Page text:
Fungal Dermatitis or Superficial Mycosis

 

Esther van Praag, Ph.D.

 

Warning: this file contains pictures that may be distressing for people.

Mycosis is not common in either wild or house rabbits and is rarely encountered as epizootic. Rather, it generally occurs as a sporadic infection in one individual rabbit, in young rabbits, or in sick debilitated rabbits. It is believed that immunosuppressed rabbits are more susceptible to the disease.

The causing agents are two pathogenic fungi:

-   Trichophyton mentagrophytes = ringworm

May be carried asymptomatically in the coat of the rabbit.

-   Microsporum canis

Occasionally rabbits are infected through contact with cats or dogs; this fungus can carry one or more zoonotic diseases (diseases that can be transmitted from animal to human).

Ringworm is the main cause of mycosis.  It will infect not only the epidermis, but also the annex structures such as hair follicles and hair shafts. In some cases, cultures of infected tissue have revealed the presence of Microsporum sp.

Clinical signs

Typically, lesions start around the head and spread to the legs and feet, more specifically to the toenail beds. The wound is raised, circumscribed and erythematous. It shows dry crusts with little or no pruritus and patchy alopecia. The tissue under the crusts usually shows inflammation and the hair follicles show abscessation, as the secondary result of a bacterial invasion.

Histological sections show hyperkeratosis, folliculitis, acanthosis and the diffuse infiltration of leukocytes into the dermis layer.

Dr. Katleen Hermans

Pamela Alley

Michel Gruaz

Prof. Richard Hoop

Severe cases of fungal infection on skin, limbs and face (top), foot (middle), with alopecia and crusty skin.

Diagnosis

1.     Cultures on a fungal or dermatophyte media. It must, however, be kept in mind that the results obtained may not be reliable and must be completed with histological studies.

Prof. Richard Hoop

Fungal culture in a Petri dish

 

2.     Identification of skin scrapings mounted in 10% KOH. This enables to identify the different arthrospores

3.     Fluorescence (UV light) is of little help. One fungus (Trichophyton mentagrophytes) does not fluorescence; the other fungus (Microsporum canis) is strain dependent: some show fluorescence, others do not.

4.     Gomori methenamine silver stain, Gridley fungus stain and periodic acid-Schiff (PAS) reaction staining are all methods that help demonstrate the presence of arthrospores and to identify them.

The diagnosis must differentiate from other causes of crusty alopecia commonly found on the head and ears (genetic hairlessness, trauma, depilatory hair loss, fur pulling).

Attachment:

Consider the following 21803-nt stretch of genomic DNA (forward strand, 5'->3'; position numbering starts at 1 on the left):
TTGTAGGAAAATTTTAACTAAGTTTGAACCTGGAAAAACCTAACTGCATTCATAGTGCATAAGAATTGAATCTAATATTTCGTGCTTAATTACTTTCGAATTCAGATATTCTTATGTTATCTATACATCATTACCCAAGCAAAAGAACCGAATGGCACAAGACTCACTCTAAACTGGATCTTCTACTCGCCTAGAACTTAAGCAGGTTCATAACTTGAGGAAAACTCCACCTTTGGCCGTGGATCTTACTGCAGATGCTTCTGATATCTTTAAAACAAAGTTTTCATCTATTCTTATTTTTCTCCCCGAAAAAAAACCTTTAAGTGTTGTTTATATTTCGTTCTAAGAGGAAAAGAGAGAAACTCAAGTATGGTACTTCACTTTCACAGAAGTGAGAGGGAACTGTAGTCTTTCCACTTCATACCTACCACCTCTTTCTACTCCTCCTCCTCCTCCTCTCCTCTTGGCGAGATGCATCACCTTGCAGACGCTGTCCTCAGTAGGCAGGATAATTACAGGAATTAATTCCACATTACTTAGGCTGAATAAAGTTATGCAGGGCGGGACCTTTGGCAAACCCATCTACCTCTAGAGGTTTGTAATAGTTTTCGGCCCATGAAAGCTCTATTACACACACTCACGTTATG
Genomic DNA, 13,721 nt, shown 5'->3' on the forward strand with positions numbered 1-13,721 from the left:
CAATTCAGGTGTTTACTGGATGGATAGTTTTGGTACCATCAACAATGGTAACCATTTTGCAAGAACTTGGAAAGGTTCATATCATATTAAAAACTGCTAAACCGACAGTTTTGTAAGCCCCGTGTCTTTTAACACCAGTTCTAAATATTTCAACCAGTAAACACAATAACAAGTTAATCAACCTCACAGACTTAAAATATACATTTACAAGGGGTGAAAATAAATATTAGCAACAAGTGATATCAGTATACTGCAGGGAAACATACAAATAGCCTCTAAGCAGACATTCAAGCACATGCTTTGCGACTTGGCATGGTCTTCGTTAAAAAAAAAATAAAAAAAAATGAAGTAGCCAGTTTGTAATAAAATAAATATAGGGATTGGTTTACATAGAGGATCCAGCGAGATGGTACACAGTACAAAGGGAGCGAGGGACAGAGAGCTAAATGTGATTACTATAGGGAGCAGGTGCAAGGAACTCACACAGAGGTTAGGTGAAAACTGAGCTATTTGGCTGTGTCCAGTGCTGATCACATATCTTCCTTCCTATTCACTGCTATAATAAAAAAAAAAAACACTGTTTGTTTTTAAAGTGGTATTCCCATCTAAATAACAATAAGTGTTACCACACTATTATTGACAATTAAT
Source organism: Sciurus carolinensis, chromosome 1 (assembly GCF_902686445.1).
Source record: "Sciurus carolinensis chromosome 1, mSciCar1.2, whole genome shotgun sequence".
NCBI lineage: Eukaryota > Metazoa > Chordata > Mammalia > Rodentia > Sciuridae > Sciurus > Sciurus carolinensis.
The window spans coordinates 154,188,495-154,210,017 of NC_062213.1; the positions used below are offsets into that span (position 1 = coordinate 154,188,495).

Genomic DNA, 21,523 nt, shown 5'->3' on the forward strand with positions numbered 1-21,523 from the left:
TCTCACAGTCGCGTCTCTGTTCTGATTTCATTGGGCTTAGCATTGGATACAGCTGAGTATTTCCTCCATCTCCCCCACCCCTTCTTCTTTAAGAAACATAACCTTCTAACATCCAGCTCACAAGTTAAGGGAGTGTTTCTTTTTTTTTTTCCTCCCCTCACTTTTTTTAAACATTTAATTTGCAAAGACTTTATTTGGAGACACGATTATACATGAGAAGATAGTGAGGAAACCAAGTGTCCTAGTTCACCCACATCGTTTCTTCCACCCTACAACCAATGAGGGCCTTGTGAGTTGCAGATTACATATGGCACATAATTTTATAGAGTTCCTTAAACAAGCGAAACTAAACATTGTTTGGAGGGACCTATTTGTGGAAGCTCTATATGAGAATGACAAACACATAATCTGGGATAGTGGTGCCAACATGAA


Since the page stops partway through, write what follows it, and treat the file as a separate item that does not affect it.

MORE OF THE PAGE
Lynne Huntley

Rabbit suffering a fungal skin infection. Alopecia has appeared on the chin and on the body.

Lynne Huntley

Crusts appear on lips and chin. To avoid contamination of the contagious fungus, plastic disposable gloves are worm during the examination and handling of the rabbit.

Treatment

The hair around the lesion should be clipped, and disposed off safely.

The best treatment for fungal dermatitis is oral administration of griseofulvin (25-50 mg/kg PO q24h or divided q12h). (Wear gloves while administering this drug). The treatment should continue two weeks after the disappearance of the clinical signs.

Topical or systemic treatments are also possible:

   Clotrimazole cream or lotion;

   Enilconazole spray;

   Itraconazole (5-10 mg/PO, q 24 h);

   Terbinafine (8-20 mg/kg PO, q24h);

   Ketoconazole (10-15 mg/kg PO q 24h) (not to be used in breeding animals);

   Miconazole cream.

Most of the available products are unlicensed for use in rabbits; literature references, however, assert those drugs are the treatments of choice for fungal dermatitis in rabbits.

The environment of the rabbit should be cleaned carefully: vacuum cleaning, boiling of towels and cleaning of surfaces with 1:10 bleach water.

More detailed information on fungal dermatitis in rabbits and treatment options can be found in:

Skin Diseases of Rabbits

by E. van Praag, A. Maurer and T. Saarony,

MediRabbit.com, 2010.

Paperback, 408 pages.

Acknowledgement

Thanks are due to Lynne Huntley (USA) and to Kathleen Hermans, D.V.M. (Kliniek voor Pluimvee en Bijzondere Dieren, Universiteit Gent, Belgium) and to Prof. Richard Hoop (Institut für Veterinärbakteriologie, University of Zurich, Suisse) and to Michel Gruaz (Switzerland) for their pictures.

Further information

K. L. Banks, T. B. Clarckson (1967) Naturally occurring dermatomycosis in the rabbit. J. Am. Med. Assoc. 151: 926-29.

K. W. Hagen (1969) Ringworm in domestic rabbits: Oral treatment with griseofulvin. Lab Anim. Care 19: 635-638.

E. V. Hillyer, K. Quesenberry, S. Valkoff (1997) Ferrets, Rabbits and Rodents: Clinical Medicine and Surgery, (Editor) Saunders W B Co, p. 215.

L. M. Vogstberger et al. (1986) Spontaneous dermatomycosis due to Microsporum canis in rabbits. Lab. Anim. Sci. 36: 294-97.

 

 

 

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